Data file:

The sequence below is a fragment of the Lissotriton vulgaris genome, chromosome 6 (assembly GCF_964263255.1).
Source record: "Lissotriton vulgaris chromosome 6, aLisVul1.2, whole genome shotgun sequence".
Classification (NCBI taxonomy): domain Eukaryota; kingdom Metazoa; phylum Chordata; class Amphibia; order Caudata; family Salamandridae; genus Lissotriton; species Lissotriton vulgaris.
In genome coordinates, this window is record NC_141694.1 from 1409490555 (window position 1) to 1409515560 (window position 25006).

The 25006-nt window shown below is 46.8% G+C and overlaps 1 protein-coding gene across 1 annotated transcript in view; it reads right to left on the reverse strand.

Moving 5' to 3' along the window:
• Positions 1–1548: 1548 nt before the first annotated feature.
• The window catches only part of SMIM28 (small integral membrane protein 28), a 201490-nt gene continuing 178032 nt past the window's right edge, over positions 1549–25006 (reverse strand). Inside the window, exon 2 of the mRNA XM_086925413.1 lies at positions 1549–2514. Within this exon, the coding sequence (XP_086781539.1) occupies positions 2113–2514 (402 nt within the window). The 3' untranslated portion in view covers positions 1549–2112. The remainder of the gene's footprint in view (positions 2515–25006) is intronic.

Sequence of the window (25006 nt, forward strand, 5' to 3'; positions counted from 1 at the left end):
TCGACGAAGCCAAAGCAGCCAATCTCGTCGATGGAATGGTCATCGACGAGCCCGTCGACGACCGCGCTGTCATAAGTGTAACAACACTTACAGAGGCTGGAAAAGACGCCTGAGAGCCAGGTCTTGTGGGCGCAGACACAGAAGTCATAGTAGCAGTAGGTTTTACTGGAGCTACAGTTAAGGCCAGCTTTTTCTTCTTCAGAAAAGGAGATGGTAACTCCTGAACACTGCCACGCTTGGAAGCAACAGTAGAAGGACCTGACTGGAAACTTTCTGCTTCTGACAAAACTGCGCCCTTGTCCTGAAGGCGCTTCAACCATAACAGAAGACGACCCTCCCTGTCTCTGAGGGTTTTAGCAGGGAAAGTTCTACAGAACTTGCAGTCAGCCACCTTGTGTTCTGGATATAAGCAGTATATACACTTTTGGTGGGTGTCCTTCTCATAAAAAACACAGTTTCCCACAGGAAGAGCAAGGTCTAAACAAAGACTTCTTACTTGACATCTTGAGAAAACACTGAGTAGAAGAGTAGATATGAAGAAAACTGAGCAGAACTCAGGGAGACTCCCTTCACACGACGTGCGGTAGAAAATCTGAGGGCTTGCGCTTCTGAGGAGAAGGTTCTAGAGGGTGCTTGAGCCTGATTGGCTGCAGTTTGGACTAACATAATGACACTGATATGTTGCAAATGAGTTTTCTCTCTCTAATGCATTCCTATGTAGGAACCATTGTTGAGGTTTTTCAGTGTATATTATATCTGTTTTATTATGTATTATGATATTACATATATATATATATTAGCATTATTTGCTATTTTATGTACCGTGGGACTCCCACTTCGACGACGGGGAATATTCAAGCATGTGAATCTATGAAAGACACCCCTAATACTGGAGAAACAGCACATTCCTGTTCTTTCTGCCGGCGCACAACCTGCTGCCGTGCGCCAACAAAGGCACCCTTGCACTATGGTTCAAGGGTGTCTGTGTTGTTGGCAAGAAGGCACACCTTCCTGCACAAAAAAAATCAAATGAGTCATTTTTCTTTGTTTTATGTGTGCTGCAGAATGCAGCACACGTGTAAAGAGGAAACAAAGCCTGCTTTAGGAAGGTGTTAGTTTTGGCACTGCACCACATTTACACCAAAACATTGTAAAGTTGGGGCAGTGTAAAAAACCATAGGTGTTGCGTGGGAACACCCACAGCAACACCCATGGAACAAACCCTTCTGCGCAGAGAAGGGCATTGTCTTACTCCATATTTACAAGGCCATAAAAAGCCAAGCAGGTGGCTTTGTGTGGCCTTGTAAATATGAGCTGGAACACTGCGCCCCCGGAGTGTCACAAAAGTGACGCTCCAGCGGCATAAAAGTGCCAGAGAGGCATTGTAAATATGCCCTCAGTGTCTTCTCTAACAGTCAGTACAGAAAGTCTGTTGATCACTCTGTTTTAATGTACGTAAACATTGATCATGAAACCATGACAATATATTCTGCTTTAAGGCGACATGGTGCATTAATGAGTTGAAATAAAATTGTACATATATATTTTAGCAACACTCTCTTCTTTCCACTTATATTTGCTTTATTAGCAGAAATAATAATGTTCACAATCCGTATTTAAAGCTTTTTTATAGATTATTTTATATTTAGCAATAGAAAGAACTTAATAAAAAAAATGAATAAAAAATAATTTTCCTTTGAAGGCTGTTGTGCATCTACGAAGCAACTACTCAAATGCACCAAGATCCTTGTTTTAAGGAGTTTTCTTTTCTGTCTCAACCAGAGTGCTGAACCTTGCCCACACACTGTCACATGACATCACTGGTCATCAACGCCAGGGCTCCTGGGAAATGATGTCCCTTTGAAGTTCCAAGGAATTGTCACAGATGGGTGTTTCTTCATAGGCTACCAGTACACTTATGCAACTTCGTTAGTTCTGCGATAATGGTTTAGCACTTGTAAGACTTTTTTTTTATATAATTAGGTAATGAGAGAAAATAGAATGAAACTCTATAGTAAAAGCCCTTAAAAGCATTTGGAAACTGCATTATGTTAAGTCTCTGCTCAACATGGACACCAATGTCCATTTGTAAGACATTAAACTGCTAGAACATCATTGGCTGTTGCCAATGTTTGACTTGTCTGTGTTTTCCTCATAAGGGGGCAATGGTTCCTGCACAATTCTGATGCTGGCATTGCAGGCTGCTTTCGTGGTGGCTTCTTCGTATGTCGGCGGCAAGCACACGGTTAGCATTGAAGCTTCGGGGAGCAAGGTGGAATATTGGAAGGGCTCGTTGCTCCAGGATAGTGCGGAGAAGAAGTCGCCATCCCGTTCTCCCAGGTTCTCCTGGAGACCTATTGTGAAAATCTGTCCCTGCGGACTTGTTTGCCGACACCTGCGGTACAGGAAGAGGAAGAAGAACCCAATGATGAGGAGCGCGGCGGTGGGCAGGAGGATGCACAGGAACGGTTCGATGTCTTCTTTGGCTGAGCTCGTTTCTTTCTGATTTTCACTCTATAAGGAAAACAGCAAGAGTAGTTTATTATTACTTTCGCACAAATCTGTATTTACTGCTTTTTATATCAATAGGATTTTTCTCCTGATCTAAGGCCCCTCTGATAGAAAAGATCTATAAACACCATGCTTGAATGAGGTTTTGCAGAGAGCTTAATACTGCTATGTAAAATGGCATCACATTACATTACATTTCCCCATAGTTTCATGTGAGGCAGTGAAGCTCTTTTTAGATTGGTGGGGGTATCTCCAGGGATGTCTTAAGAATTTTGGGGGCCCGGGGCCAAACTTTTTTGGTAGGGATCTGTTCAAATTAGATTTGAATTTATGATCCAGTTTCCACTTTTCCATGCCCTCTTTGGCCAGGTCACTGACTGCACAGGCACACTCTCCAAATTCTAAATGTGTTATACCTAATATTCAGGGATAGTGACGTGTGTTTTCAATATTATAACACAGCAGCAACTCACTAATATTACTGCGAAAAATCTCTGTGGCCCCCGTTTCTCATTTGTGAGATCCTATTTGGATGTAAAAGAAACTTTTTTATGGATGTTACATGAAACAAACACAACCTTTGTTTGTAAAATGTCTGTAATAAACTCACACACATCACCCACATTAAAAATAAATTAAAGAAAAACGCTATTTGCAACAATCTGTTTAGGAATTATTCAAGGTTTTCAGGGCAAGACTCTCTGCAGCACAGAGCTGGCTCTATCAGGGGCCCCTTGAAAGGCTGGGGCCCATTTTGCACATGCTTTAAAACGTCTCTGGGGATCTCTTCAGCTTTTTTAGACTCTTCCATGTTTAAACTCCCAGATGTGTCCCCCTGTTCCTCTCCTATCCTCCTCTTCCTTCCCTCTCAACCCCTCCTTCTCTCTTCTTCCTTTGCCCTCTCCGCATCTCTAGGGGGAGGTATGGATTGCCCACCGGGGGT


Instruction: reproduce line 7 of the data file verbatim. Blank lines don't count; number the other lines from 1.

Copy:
• Positions 1–1548: 1548 nt before the first annotated feature.